Your organization has “tried ITIL” and wasn’t successful. IT staff has been there and done that and found it didn’t work. That doesn’t mean IT Service Management concepts aren’t valid and helpful. It just wasn’t approached, for whatever reason, in the right way and there was a visible, painful failure. Understandably, people don’t want to try it again. However, there is still hope. If you haven’t given up on how ITSM can help your organization get better, here are a couple of handy tips to help you be more successful in your efforts.
Stop saying ITIL.
“You keep using that word. I do not think it means what you think it means.” – Inigo Montoya
If people hate the acronym ITIL or ITSM, whichever it is, stop using it. Just stop. Nowhere do the ITIL books say that you have to use the acronym when talking with others in your organization (the first rule of fight club is you don’t talk about fight club). I’ve heard it called hiding the peas in the potatoes. Maybe for you it’s hiding the glitter in the nondescript white envelope. Hiding the spring loaded snakes in the brown peanut brittle can. Surprise! Ok, I digress…
The point is you can call it whatever you like. In fact, I had a colleague mention the acronym ITIL when talking with her boss, and his immediate reaction was, “No. We don’t want to do that here”. So, instead, she started saying, “Hey, I have an idea for how we can improve things”. He absolutely loved and helped her implement every idea (and thought she was pretty much the smartest person ever). What you have to remain focused on is the result, not what you call something (unless, of course, you hold the trademark and stand to benefit mightily from the frequent use of the word). Actions are what matter here. Keep your eye on what you’re trying to help your organization achieve or pain you’re trying to help alleviate, and you will find that you have much more success. Plus, there will be lots less eye rolling when you enter a room, and that’s always good.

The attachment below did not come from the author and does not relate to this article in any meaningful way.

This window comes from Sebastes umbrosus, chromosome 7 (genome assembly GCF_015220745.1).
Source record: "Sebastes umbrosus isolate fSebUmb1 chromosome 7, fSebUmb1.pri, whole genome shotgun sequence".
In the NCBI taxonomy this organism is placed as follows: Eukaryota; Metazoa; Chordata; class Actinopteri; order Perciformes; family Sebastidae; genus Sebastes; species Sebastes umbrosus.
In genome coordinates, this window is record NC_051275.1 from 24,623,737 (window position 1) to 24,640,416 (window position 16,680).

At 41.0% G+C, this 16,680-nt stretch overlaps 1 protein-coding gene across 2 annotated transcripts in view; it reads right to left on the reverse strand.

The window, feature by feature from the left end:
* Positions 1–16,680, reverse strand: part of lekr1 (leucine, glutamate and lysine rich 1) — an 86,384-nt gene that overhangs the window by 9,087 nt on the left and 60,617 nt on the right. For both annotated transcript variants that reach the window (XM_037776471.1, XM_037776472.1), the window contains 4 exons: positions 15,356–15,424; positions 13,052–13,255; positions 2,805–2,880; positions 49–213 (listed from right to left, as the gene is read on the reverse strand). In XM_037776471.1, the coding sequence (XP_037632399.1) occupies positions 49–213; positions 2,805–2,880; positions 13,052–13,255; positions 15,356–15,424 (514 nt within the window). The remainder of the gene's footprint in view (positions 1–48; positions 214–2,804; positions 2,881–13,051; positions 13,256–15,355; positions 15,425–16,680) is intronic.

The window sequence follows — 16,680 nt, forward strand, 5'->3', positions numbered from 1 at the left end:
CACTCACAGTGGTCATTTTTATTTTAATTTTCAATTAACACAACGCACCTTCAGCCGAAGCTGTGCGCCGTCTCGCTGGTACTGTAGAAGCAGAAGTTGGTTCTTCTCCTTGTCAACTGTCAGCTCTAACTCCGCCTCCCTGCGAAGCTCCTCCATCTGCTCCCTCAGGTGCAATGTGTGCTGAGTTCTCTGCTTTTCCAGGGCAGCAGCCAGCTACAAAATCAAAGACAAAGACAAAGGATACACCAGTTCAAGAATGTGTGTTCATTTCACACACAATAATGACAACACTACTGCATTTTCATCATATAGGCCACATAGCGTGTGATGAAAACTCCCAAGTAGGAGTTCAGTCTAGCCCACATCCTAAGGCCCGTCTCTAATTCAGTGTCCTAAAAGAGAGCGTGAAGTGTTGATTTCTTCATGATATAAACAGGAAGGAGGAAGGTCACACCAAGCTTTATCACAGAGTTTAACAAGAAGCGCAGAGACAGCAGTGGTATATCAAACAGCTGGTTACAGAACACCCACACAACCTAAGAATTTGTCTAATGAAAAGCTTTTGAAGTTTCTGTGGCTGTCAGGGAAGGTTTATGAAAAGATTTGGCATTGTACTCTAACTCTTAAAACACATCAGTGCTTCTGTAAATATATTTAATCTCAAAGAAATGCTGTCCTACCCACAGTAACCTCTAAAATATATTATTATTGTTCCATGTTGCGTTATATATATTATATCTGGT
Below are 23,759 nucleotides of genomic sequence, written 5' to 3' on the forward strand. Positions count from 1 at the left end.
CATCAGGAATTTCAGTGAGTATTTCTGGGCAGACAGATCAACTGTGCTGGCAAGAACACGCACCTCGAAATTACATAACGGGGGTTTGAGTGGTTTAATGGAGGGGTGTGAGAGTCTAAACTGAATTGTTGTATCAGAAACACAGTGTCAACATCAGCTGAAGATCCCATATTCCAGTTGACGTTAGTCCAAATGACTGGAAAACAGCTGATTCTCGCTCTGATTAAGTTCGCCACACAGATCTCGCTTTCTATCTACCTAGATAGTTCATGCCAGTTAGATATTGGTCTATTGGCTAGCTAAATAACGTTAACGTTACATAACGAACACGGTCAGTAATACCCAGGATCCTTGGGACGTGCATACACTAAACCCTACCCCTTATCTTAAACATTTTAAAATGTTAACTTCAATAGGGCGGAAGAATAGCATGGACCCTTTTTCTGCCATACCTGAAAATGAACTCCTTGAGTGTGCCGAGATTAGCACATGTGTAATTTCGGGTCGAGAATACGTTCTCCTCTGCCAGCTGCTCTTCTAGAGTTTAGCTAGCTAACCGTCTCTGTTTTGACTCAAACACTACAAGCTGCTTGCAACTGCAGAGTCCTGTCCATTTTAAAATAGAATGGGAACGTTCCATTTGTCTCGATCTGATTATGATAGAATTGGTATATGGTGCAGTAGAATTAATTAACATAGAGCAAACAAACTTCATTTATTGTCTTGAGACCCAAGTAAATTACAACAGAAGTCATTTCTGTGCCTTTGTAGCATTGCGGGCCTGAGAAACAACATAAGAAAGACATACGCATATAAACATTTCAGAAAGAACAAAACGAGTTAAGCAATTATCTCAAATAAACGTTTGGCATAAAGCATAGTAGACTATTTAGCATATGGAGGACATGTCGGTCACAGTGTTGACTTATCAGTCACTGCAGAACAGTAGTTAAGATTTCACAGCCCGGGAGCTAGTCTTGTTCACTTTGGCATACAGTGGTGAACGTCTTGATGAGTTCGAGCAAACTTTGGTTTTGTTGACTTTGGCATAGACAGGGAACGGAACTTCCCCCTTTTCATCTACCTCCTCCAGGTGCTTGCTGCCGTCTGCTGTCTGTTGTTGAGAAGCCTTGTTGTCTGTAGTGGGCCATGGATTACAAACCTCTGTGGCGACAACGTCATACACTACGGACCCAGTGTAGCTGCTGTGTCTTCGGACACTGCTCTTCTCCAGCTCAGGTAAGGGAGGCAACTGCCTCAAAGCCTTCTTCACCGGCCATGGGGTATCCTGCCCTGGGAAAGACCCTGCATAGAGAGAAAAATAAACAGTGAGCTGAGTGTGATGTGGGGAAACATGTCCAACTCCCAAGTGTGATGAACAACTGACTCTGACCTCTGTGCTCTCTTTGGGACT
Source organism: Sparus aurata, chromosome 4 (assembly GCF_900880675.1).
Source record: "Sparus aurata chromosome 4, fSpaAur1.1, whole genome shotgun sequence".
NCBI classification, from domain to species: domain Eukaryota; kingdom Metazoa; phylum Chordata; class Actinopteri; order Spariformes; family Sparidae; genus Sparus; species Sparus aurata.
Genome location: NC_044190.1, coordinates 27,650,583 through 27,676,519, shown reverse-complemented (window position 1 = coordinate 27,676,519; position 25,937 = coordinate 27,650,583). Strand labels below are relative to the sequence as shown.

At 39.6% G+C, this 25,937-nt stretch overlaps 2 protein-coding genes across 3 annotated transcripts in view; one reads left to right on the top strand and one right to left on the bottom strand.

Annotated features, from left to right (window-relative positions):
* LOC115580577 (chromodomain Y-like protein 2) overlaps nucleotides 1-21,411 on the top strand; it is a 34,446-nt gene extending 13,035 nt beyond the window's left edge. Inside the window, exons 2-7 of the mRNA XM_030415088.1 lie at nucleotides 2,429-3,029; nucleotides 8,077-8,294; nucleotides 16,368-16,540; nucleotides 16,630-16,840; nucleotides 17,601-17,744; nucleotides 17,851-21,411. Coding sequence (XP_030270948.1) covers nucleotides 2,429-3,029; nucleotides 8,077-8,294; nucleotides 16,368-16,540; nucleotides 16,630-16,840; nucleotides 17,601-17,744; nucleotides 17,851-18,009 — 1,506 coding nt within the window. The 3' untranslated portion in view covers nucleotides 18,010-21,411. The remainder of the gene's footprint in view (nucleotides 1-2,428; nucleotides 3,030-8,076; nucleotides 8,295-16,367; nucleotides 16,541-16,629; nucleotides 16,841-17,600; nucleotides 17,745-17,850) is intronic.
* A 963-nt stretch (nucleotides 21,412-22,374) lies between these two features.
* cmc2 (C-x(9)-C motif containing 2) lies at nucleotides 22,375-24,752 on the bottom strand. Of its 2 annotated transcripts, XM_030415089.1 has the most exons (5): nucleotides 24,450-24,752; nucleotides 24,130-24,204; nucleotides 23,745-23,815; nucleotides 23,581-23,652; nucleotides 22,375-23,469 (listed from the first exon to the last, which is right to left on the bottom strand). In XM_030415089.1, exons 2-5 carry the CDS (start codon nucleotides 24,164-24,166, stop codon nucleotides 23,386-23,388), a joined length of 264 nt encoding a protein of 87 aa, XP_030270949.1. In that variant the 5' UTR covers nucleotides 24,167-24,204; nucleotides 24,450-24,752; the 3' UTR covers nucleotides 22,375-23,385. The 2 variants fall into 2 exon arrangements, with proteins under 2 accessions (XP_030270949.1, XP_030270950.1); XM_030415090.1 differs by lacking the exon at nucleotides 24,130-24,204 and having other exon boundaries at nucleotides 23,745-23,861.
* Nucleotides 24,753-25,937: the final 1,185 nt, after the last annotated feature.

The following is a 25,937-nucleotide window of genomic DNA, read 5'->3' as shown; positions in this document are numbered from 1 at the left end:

Run a small project.
Big successes often start as small ones. Find something you can fix and do a small, great thing for the organization. Look at what you can improve within your own sphere of influence, and act now! Communicate the success like crazy, find something else to fix, and do another small project or “pilot”. Over time, people will notice (and want to help) with future successes.
At the end of the day, everyone wants their job to be easier, more meaningful, and more fun. You can put small changes in place that help it be so – even if that change is a small one. Many years ago, when I was working as a Project Manager, I started with a company that had tried (and failed) three times to put an enterprise-wide Project Management program in place. By the time I got there, they wanted no part of it. However, I refused to give into the excuses and was able to help them get significantly better over time. In this case, the fourth time was the charm. When people see improvements, even if they’re small, they can be persuaded to find the time, money, and people needed to be successful on a larger scale. You just can’t take no for an answer. In the wise words of Winston Churchill, “Never, never, never give up!”
* The acronym ITIL is technically four letters, but you catch my drift.